Highlights from the book ban hearing


On April 7, 2022, the Civil Rights and Liberties Subcommittee (under the House Oversight Committee) held a hearing to learn from those affected by the huge wave of book bans and of disputes. The American Library Association reported this week (also National Library Week!) that 1,597 individual books were challenged or banned in 2021.” Rep. Jamie Raskin (D-MD) is the chair of the committee, and chairman of the Minority (GOP) for this hearing was Rep. Nancy Mace (R-SC).

The hearing was divided into two parts: the first part for the students and the second part for all others. The “everyone” included a teacher, librarian, parent, author, and college professor. The first four generally overlapped, with the parent also being a former educator and the teacher being a mother of two children. Members of the Congressional committee interviewed the adults in part two, but not the students in part one.

Although the committee heard from one person on academic censorship (the professor), it required (and had) an entirely separate committee hearing. Not only is the higher education structure completely different, but only one speaker, Jonathan W. Pidluzny, was featured. He was the only minority (Republican) witness and was out of place during the interrogation. For this reason, I focus on the testimony from K to 12, the questions and answers that make up the bulk of the hearing.

Panel 1: Students

Three public school students (one from Washington and the others from Pennsylvania) were the first to testify. Shreya Mehta, a Washington state official, explained that book bans are driving a culture of fear.

“Support the fact that it is not politicians, but librarians and educators in partnership with the students they serve who are best suited and trained to cultivate an age-appropriate collection of books and serve their diverse student body . Please make this last generation of marginalized young people who have to grow up and feel invisible and ashamed of themselves.

Two senior student leaders from the Panter Anti-Racist Union, Olivia Pituch and Christina Ellis, have shared how they and other students came together to organize after the York Dispatch covered mass book challenges in the district center of York. They realized that the banned “split resources” were mostly stories about people of color and the LGBT+ community.

Ms. Olivia Pituch, a high school student from York County, Pennsylvania, speaking on April 7.  (Picture: screenshot.)

Pituch spoke about the need to be seen and how if she had more access to LGBT+ books, she might not have felt so alone. Later, Ellis shared the microaggressions and racism she faced throughout her schooling as one of the few black female students.

A slide show at the beginning of the year inviting students to “be nice” is not enough.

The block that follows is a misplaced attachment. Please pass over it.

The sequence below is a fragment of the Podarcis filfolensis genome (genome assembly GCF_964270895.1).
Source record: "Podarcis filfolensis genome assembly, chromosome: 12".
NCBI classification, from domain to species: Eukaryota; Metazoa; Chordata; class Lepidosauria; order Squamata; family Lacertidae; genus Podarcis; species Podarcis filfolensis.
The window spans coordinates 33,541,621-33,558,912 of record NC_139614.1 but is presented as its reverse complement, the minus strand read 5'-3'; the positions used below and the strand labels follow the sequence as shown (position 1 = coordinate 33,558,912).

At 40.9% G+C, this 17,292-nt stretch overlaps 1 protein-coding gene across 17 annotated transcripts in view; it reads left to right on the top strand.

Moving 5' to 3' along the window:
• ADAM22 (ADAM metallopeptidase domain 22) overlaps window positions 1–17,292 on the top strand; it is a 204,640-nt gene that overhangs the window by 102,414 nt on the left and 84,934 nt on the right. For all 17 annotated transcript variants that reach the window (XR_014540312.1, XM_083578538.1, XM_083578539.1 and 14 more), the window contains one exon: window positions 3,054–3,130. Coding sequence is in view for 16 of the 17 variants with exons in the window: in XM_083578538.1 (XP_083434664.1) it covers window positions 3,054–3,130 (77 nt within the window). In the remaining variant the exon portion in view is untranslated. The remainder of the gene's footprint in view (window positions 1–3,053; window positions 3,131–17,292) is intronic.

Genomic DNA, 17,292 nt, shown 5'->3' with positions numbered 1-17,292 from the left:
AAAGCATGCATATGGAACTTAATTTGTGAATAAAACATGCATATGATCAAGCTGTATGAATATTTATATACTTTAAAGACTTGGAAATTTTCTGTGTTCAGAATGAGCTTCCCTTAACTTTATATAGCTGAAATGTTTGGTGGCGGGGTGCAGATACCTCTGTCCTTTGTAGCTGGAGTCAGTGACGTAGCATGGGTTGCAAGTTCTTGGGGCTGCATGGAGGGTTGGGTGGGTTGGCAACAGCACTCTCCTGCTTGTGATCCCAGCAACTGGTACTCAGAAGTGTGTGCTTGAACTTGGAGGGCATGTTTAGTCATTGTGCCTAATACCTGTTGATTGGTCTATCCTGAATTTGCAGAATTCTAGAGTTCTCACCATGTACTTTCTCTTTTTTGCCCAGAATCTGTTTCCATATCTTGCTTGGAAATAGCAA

Panel 2: Opening statements from educators and parents

Librarian Samantha Hull of Pennsylvania noted that many young people with mental health issues feel like they don’t belong and that various materials in classrooms and libraries can help. “If a student has a strong reaction to a book, it may be the start of a conversation with family or a trusted adult about the topic that caused the reaction.”

She pointed out that the publishing industries reflect the broad issues facing young people today, encouraging them to speak out for themselves. Although she said the library is a safe space, “feeling safe isn’t always the same as feeling uncomfortable. Growth does not necessarily occur when we are comfortable. She concluded on the importance of access to information and conversation as a cornerstone of democracy.

Mrs. Samantha Hull, librarian in Lancaster County, Pennsylvania.  Picture: screenshot.

A high school teacher (English and women’s and gender studies) and mom, Jessica Berg from Virginia, began by explaining the political rhetoric and threats in addition to the underpaid and overburdened teaching profession. which led her to consider leaving the profession last December. Berg ended by saying that some have ruined the parent-teacher relationship due to political divisions and they don’t come for a meeting with the teachers. “They go straight to the school boards and shout.”

Berg shared excerpts from student notes throughout the year and explained that the recurring theme was gratitude for feeling like their voice matters and they have the power to stand up for what they’re in. believe.

[Political pundits] I don’t want everyone to feel like they have a voice. The status quo is based on silence. Not only does the banning of these stories and the censorship of the story prevent students from finding their voice, it negatively affects my ability as a teacher to communicate with my students in a meaningful way. […] What divides us as human beings is infinitely different from what unites us, but it’s the books you ban.